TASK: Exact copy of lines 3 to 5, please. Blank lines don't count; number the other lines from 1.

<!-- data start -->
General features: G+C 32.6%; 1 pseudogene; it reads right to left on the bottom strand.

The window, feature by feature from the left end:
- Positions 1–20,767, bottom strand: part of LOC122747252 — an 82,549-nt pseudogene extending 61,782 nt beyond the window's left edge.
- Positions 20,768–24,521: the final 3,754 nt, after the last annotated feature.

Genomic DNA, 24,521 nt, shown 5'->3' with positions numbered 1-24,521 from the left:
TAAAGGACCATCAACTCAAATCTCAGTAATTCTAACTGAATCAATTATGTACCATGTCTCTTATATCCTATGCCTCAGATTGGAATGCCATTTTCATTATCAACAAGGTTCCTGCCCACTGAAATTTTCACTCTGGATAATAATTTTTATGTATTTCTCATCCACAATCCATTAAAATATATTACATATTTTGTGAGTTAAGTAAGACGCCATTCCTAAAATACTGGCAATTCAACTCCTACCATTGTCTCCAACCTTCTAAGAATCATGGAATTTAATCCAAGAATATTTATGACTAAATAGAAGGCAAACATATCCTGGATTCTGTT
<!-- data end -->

- Positions 1–20,767, bottom strand: part of LOC122747252 — an 82,549-nt pseudogene extending 61,782 nt beyond the window's left edge.
- Positions 20,768–24,521: the final 3,754 nt, after the last annotated feature.

Genomic DNA, 24,521 nt, shown 5'->3' with positions numbered 1-24,521 from the left: